Rice consumption in China, India and other Asian countries is increasing. This is due to population growth in the region as well as to increasing wealth levels in Asian nations. The high demand for rice in Southeast Asia is major growth factor the value of this crop in the long term.

Other factors affecting the cost of rice include:

  • Rising prices of fertilizers and fuel. This factor led to a doubling of the cost of rice from 2004 to 2008
  • An increase in the average air temperature on the planet. This factor leads to dehydration of agricultural areas. Rice yields are highly dependent on soil moisture
  • The transformation of the economies of Southeast Asia. Many states in this region are transforming from agricultural to industrial countries. They produce less rice, yet the demand for the crop continues to grow. In the second half of the 20th century, for example, the Philippines fully met its own rice needs and exported surpluses. Currently, this country imports about 15 % of the rice it produces.

The cost of rice is straightforward correlates with the price of corn and wheat. When these crops become more expensive, farmers in the U.S. set aside more acreage to grow them. This leads to a reduction in rice production and an increase in the cost of rice.

Current situation in the rice market

Currently Global rice supply exceeds demand. Strong competition between Asian producers puts pressure on the price. In early April, Thai authorities increased rice export quotas. This state plans to sell at least 1 million tons of culture on the international market. Thailand's current rice stocks range from 10 to 13 million tons.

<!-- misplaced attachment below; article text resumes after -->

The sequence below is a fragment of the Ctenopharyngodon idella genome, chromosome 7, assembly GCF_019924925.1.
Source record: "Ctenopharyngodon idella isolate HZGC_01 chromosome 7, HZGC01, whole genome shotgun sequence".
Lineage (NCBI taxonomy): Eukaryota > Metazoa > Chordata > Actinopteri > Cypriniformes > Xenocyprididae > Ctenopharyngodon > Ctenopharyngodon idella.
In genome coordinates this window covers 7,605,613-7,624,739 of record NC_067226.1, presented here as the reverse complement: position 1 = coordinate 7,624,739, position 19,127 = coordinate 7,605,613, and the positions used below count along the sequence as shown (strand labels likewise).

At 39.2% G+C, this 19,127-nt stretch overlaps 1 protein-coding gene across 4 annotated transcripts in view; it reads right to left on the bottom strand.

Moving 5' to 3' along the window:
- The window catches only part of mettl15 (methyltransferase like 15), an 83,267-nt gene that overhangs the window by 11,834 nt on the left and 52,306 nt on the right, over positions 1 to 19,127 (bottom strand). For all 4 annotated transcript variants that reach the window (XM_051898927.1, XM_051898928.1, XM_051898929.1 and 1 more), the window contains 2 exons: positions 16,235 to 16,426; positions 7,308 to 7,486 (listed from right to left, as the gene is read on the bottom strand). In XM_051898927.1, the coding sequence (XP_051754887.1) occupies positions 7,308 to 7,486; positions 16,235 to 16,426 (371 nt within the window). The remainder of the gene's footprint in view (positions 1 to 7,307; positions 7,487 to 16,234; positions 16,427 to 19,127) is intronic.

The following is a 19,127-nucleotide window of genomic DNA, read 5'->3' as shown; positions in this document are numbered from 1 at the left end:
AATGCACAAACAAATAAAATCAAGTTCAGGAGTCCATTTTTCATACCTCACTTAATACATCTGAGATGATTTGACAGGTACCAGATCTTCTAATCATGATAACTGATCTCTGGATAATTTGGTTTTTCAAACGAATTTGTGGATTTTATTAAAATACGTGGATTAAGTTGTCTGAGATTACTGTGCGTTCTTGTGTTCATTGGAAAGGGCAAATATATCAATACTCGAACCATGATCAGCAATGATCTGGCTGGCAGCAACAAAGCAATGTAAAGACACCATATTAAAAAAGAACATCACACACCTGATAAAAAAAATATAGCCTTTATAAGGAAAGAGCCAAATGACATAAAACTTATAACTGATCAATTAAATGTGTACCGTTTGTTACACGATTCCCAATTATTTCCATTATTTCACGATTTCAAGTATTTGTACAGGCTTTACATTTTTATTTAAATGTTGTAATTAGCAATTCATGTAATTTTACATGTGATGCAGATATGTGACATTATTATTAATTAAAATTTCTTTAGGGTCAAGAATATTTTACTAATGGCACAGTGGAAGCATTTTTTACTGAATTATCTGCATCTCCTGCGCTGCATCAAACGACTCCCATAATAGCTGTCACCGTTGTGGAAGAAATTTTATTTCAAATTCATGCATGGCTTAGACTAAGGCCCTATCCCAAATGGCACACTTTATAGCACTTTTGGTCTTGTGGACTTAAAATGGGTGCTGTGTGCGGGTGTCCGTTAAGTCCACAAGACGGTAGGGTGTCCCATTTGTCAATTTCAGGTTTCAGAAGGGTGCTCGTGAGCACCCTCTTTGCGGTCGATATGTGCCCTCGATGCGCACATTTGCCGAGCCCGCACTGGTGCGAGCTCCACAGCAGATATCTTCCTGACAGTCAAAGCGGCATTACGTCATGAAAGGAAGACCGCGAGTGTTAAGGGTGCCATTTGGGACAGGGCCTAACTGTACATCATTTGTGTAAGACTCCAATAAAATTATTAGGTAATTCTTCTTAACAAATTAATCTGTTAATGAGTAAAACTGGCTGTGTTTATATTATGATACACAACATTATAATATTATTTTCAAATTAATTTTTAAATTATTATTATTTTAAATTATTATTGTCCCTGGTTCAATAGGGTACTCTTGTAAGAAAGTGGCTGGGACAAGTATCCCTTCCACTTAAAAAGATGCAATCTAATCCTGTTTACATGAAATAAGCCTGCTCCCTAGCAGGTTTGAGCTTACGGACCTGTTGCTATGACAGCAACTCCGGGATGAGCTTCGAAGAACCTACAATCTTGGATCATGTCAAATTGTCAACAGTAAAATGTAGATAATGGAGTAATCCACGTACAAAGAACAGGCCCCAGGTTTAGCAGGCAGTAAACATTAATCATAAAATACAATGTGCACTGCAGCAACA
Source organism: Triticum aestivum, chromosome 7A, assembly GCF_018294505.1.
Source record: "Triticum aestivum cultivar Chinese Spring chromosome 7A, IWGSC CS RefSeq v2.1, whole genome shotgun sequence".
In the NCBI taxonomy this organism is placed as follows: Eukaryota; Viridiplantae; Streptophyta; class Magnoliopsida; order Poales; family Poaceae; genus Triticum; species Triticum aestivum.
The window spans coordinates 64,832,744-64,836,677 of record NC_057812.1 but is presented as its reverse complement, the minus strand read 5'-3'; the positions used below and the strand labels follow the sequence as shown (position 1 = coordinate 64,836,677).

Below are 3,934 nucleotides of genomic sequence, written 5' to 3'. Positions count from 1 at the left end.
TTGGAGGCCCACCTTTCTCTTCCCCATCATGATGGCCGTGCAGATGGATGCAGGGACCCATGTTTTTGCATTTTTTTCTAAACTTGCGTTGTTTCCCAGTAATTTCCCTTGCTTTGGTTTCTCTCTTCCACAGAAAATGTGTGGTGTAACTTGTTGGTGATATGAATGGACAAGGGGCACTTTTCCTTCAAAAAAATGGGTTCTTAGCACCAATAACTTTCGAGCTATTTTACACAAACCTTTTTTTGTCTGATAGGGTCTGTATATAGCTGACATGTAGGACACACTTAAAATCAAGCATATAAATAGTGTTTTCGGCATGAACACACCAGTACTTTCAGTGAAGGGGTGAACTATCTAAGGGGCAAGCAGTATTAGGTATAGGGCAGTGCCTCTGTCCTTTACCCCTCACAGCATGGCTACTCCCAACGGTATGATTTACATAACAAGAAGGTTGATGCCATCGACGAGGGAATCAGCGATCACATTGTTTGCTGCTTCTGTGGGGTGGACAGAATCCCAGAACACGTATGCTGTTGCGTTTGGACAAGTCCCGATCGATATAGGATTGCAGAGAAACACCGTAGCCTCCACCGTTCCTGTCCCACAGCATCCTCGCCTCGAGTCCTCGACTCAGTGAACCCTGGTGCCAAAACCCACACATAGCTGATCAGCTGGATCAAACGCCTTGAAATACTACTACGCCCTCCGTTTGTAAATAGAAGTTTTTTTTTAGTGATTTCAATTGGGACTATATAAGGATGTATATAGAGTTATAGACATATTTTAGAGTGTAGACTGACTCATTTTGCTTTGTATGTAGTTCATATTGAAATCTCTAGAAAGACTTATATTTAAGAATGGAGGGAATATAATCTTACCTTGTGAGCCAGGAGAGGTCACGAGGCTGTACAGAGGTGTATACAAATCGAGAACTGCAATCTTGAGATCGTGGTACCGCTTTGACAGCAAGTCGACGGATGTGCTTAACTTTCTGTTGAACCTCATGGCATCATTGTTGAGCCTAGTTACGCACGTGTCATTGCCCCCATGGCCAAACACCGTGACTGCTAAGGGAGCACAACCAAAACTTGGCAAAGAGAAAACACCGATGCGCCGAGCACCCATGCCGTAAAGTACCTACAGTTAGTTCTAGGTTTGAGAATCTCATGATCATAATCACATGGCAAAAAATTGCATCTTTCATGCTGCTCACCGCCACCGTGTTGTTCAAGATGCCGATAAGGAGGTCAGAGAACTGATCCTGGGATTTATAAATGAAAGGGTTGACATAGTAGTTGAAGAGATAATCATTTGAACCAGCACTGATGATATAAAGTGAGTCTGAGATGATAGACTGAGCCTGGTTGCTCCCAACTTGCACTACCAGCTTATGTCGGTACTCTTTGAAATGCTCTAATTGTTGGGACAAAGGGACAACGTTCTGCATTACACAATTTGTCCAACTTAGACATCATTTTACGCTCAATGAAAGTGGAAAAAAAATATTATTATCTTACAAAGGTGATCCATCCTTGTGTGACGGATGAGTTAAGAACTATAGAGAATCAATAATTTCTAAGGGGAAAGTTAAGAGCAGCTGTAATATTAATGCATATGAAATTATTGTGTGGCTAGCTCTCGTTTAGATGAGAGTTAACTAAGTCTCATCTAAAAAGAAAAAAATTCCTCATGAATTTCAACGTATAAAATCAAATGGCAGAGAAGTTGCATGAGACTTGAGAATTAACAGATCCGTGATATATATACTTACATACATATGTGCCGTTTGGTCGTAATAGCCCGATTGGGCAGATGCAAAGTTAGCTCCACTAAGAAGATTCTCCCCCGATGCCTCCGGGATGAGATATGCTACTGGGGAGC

According to the UN Food and Agriculture Organization (FAO), this year, rice exports will increase the U.S., Vietnam, Pakistan, Thailand and Cambodia. The volume of exports will increase by 5 % compared to last year and will reach 39 million tons. According to FAO, global rice production in 2013-2014 marketing year will increase by 1 % and reach 497 million tons.

Meteorologists in Japan, the U.S. and Australia believe there is a high chance of an El Niño pattern in summer 2014. At the moment, the chance of a repeat El Niño this summer is 75 %. If the forecast of meteorologists comes true, the weather disasters will have a negative impact on rice yields in South America and some countries in Southeast Asia, including India. In this case, the cost of rice would rise significantly.

Figure 2. Rice futures and simple moving average. Source: SaxoTrader
Figure 2. Rice futures and simple moving average. Source: SaxoTrader

Thus, the excess of supply over demand creates conditions for a slight decline in the price of rice in the coming months. However, the threat of cataclysms caused by the El Niño phenomenon could lead to a poor harvest and an increase in rice prices. Technical indicators point to the likelihood of an increase in the price of this crop in the short term. The rice price chart is above the simple moving average.

The article was prepared by Sergey Krasikov, Senior Financial Consultant at Saxo Bank